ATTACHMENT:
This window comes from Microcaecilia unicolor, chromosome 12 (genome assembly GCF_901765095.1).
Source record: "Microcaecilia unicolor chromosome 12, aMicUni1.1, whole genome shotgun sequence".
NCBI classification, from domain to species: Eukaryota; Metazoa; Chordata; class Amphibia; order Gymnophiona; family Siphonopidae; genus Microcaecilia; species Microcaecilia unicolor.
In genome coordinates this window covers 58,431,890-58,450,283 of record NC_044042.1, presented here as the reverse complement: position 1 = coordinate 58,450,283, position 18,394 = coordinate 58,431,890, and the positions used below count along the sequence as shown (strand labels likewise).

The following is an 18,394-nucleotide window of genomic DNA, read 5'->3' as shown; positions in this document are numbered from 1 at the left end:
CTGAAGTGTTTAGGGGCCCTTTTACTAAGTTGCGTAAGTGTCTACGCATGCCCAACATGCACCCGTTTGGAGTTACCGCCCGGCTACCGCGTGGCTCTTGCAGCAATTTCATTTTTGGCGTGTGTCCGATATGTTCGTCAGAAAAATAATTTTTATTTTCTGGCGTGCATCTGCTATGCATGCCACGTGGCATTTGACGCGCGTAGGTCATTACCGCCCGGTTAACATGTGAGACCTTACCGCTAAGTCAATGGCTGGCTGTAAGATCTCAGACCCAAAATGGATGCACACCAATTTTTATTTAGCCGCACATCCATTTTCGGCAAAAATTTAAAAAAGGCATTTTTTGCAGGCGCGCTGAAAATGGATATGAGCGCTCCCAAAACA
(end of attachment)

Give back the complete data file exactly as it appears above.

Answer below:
This window comes from Microcaecilia unicolor, chromosome 12 (genome assembly GCF_901765095.1).
Source record: "Microcaecilia unicolor chromosome 12, aMicUni1.1, whole genome shotgun sequence".
NCBI classification, from domain to species: Eukaryota; Metazoa; Chordata; class Amphibia; order Gymnophiona; family Siphonopidae; genus Microcaecilia; species Microcaecilia unicolor.
In genome coordinates this window covers 58,431,890-58,450,283 of record NC_044042.1, presented here as the reverse complement: position 1 = coordinate 58,450,283, position 18,394 = coordinate 58,431,890, and the positions used below count along the sequence as shown (strand labels likewise).

The following is an 18,394-nucleotide window of genomic DNA, read 5'->3' as shown; positions in this document are numbered from 1 at the left end:
CTGAAGTGTTTAGGGGCCCTTTTACTAAGTTGCGTAAGTGTCTACGCATGCCCAACATGCACCCGTTTGGAGTTACCGCCCGGCTACCGCGTGGCTCTTGCAGCAATTTCATTTTTGGCGTGTGTCCGATATGTTCGTCAGAAAAATAATTTTTATTTTCTGGCGTGCATCTGCTATGCATGCCACGTGGCATTTGACGCGCGTAGGTCATTACCGCCCGGTTAACATGTGAGACCTTACCGCTAAGTCAATGGCTGGCTGTAAGATCTCAGACCCAAAATGGATGCACACCAATTTTTATTTAGCCGCACATCCATTTTCGGCAAAAATTTAAAAAAGGCATTTTTTGCAGGCGCGCTGAAAATGGATATGAGCGCTCCCAAAACA